Teachers: Making The Most Of Your Professional Development


When you finally got that last exam result, and could call yourself a qualified teacher, I’m sure you felt a massive relief wash over you. After all that hard study, trial and error, you were finally able to launch your career and start making a real difference to the youth of the nation. I hate to break it to you, but your training doesn’t stop there! Education is constantly evolving, and in order to make sure you’re doing your job as a teacher you need to evolve with it. Here are some helpful pointers for getting the most out of your ongoing professional development.

First of all, make sure you’re filtering everything that you learn through the context of your working environment. When you’re going into a workshop or seminar to improve your skills as a teacher, the tendency can often be to make it all about you. However, if you don’t keep the short and long-term objectives you’ve set your students in mind, you can be sure that you won’t be getting the most you can out of your formal professional development. Before you walk into that first class, think about the end goals all your students are working towards, how they’re progressing towards that goal, where they’re falling short and so on. Put these into bullet-points right at the top of your notes, and keep referring back to them. There are some great CPD resources out there today, but you won’t get much out of them if you’re not thinking about how you’re going to apply what you’ve learned.

Next, try to limit the number of big points you take away from your CPD lessons. Workshops, classes and so forth are typically filled with a huge amount of strategies, ideas, case studies and information. When you’re trying to take it all in and make use of every little part of it, it’s easy to end up with jumbled, disorganized notes and a severely frazzled brain! Of course, you should be taking notes on anything that could be important to you by the end of the course, but don’t try to cram in every last detail. Instead, go back to your first few bullet points about the state of the class you’re teaching, where it needs to be going and the areas where you can improve as a teacher. When these come up, invest more time in them than other, more universal points.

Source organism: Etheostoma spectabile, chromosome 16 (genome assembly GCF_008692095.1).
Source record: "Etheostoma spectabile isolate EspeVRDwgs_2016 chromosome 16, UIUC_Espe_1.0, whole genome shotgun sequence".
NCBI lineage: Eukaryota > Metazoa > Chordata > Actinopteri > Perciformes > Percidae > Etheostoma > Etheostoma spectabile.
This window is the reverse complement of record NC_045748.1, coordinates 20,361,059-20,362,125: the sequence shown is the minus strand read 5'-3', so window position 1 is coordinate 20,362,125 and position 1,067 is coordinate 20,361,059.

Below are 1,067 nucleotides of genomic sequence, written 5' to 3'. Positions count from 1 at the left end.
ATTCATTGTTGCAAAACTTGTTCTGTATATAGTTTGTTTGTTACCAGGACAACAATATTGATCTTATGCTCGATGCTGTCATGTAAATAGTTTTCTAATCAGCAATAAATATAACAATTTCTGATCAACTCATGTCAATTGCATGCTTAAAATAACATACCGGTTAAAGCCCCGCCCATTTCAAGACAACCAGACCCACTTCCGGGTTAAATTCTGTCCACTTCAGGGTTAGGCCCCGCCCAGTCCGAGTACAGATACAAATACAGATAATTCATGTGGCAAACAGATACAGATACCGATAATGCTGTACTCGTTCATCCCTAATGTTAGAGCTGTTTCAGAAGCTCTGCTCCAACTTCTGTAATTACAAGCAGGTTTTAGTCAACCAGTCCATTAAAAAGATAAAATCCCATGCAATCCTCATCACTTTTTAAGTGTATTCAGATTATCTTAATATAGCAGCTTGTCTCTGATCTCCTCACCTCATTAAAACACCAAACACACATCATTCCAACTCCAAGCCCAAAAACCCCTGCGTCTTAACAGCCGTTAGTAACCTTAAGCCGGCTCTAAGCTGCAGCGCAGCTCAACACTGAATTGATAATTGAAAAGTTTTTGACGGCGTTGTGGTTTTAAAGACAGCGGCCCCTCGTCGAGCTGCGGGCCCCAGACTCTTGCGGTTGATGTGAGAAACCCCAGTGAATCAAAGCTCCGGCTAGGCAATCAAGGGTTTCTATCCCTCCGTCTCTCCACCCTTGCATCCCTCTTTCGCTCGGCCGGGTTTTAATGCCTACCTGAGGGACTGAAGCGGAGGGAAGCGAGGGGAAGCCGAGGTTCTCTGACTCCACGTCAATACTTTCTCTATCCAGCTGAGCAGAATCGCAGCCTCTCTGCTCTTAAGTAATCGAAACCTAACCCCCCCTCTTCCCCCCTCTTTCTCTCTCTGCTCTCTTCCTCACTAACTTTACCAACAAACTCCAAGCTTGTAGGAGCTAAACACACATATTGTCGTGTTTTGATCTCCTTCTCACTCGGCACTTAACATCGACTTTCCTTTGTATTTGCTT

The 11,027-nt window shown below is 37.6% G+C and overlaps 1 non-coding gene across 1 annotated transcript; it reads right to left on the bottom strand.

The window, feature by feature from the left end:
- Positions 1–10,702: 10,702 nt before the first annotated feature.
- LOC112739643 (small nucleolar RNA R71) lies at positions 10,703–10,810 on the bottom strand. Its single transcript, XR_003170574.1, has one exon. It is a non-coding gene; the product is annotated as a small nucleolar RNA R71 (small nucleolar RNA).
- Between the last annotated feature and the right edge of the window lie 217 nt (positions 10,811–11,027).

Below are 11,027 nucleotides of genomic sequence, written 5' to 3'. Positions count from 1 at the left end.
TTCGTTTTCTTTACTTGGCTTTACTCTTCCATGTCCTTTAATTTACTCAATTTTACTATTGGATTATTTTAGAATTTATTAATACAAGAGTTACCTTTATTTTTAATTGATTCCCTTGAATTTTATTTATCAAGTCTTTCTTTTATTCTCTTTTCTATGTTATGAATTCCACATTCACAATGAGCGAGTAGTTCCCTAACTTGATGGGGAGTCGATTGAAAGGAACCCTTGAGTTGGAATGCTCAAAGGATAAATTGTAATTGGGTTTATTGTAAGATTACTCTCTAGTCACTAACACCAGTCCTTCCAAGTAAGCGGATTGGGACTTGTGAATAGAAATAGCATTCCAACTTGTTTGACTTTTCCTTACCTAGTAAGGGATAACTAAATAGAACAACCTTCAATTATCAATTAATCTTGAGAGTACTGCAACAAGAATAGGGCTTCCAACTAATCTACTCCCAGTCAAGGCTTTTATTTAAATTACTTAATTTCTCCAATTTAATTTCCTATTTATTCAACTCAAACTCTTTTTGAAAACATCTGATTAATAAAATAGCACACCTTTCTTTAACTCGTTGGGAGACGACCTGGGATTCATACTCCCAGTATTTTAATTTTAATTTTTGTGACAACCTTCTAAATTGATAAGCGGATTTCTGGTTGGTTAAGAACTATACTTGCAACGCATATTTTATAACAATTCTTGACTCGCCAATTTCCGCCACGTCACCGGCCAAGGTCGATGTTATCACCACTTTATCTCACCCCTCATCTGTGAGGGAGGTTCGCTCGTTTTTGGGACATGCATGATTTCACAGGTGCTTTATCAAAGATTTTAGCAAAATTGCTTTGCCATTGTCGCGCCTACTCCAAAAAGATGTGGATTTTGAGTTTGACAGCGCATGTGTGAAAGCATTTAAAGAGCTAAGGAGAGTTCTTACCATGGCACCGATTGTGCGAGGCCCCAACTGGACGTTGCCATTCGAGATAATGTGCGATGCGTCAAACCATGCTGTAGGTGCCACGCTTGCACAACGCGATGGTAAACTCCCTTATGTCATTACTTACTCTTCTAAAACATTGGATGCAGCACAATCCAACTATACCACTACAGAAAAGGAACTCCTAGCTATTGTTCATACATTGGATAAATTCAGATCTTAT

Finally, share your ideas with others. Just as you might put your students into groups so they can bounce ideas off of each other and learn things from their peers, you should be going out of your way to talk to your peers in seminars and workshops. Hearing your own ideas and perspectives out loud and discussing them with other teachers can be a fantastic method of self-assessment, and will help you to assimilate information a little more easily. As you go along constantly assessing how well you understand what’s being taught and hearing different takes from others, it will deepen your understanding of the whole course.


Photo Credit: Pixabay

Leave a ReplyCancel reply